The breakout success of the Pokemon Go app has boosted public visibility of augmented reality (AR) and virtual reality (VR) technology. Using AR, the gaming app superimposes Pokemon images over the real-world sites where users point their phones, bringing its fantasy world to life. Businesses of all kinds, including hotels, are racing to discover innovative new ways to use AR as well as VR, which fully immerses users in an imaginary world, to attract and entertain guests.
Impressing Guests With Immersive Experiences
The buzz may also help draw more attention to current hotel projects in AR and VR marketing, entertainment and related hotel industry trends. For example, this summer also marked the expansion of the Best Western Virtual Reality Experience to all the brand’s North American properties. The Best Western project creates 360-degree videos of its properties that can be viewed online or more immersively on a VR headset. The idea is to allow potential guests to experience each property’s rooms and amenities virtually online, driving bookings by impressing them with the chain’s new look.
Worldwide shipments of virtual reality hardware will skyrocket in 2016, notes International Data Corporation, with total volumes reaching 9.6 million units. According to Statista, 44 percent of U.S. consumers are very interested in virtual reality.
To tap that interest, hotels are also leveraging VR as entertainment. In a 2015 pilot project, Marriott’s VRoom service loaned guests Samsung Gear VR headsets for 24 hours to virtually travel alongside a guide to three exotic locations, served up via Samsung’s VR platform. The VR content is now available online while the brand evaluates results.
Hotels are also testing AR, which lends itself well to personalized wayfinding, highlighting destinations inside or outside the hotel based on the guest’s itinerary or interests; bringing signage and virtual brochures to life; or offering menus that display images of dishes or translations for non-English speakers. Holiday Inn created a form of augmented reality with pre-recorded videos that allow a guest to “see” sports stars around the hotel. AR experiences can be delivered via an app on a mobile phone or tablet, or using a special pair of glasses.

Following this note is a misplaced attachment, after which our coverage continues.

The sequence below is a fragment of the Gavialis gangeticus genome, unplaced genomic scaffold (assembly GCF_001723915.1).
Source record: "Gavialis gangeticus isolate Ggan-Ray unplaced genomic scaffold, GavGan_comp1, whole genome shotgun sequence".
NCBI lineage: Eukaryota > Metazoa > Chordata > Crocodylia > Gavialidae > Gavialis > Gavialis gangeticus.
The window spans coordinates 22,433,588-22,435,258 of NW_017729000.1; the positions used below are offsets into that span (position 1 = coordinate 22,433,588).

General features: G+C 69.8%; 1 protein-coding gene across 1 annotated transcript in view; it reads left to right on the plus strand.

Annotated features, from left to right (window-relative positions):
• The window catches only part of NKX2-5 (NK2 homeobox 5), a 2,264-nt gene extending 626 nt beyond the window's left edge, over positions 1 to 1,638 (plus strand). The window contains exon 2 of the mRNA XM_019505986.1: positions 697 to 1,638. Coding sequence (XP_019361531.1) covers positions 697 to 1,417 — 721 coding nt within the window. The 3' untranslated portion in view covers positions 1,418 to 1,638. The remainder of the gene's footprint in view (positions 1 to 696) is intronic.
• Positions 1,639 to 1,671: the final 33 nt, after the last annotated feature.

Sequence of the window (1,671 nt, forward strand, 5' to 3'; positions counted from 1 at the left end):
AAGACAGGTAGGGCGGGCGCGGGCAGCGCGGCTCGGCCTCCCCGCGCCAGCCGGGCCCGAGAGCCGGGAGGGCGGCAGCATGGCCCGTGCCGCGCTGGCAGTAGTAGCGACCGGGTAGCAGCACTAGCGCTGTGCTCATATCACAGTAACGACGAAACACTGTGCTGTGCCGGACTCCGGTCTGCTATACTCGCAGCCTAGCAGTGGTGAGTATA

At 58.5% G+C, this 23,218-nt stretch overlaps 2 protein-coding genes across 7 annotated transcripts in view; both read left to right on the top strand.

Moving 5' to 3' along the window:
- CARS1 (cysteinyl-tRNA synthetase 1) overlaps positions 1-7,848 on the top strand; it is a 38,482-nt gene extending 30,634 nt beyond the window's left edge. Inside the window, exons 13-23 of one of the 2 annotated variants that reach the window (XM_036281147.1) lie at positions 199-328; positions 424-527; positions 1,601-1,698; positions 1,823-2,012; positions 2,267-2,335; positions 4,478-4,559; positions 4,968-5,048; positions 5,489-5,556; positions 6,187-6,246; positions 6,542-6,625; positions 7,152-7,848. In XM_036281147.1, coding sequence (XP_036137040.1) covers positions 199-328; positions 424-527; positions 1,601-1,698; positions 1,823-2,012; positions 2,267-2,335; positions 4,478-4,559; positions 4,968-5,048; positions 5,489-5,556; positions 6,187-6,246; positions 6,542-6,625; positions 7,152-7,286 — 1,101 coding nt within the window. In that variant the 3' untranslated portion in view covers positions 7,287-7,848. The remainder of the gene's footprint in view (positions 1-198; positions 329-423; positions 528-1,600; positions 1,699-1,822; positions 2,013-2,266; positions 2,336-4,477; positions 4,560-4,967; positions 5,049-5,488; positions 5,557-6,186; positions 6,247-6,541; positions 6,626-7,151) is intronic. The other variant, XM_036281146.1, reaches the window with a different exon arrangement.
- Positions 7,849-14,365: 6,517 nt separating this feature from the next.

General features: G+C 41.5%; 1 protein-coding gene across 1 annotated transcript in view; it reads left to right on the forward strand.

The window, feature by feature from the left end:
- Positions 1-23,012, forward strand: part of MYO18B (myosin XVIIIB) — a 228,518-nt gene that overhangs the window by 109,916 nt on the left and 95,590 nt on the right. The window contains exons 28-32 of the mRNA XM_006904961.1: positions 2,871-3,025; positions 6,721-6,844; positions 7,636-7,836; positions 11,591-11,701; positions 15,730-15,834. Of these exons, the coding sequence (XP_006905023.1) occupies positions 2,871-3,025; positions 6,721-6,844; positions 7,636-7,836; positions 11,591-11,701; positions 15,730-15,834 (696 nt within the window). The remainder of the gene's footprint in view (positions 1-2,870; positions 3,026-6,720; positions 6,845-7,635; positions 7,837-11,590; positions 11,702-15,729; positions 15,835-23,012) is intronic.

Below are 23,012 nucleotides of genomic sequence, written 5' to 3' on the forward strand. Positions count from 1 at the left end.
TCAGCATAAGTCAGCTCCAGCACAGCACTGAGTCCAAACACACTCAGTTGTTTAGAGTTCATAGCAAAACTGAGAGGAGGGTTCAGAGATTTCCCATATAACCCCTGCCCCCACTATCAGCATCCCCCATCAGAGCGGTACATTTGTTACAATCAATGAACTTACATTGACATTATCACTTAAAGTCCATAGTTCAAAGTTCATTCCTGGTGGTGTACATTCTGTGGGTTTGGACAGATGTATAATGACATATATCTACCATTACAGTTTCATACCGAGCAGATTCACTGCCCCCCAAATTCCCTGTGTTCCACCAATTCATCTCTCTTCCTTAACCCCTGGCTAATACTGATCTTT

These brands aren’t the only hospitality firms already underway with AR and VR marketing and entertainment projects. According to Skift, Shangri-La Hotels and Hilton are also among those leveraging VR for marketing, while Carlson Rezidor Hotel Group uses a VR-enhanced app to educate investors and developers on the design process for its Radisson Blu hotel brand.
Looking to the Future
But these are still early days. Deloitte calls 2016 a “year of experimentation,” as businesses test ideas and discern which ones add value and attract consumers. They must also ensure they have the infrastructure and know-how in place to create and manage compelling content, particularly at scale. Most forecasters expect the biggest impact to come down the road, as VR technology finds its place.
Future-casters such as Faith Popcorn paint a dazzling picture of the role VR will one day play in hospitality. In a study commissioned by InterContinental Hotels & Resorts for its 70th anniversary, Popcorn said, “Consumers will be craving immersive experiences which will allow them to indulge in luxury in both a physical and a virtual sense. By harnessing virtual reality and the constant flow of personal likes, dislikes and bio-data, hotels will be able to provide guests with once-in-a-lifetime experiences seamlessly and spontaneously — or so it will seem,” according to Travel Weekly. Popcorn also envisions guests using VR to send a virtual postcard to their families back home or experience extreme adventures without the danger. Hotels may even use VR to create virtual interior design throughout their properties.
To get there, though, hotels will need to take a (virtual) crawl-walk-run approach. Paying close attention to emerging VR marketing and entertainment best practices and related hotel industry trends will be key to spending VR dollars wisely.
But if the runaway success of Pokemon Go is any illustration, getting AR and VR technology right can create the kind of engagement and buzz that every hotel CMO craves.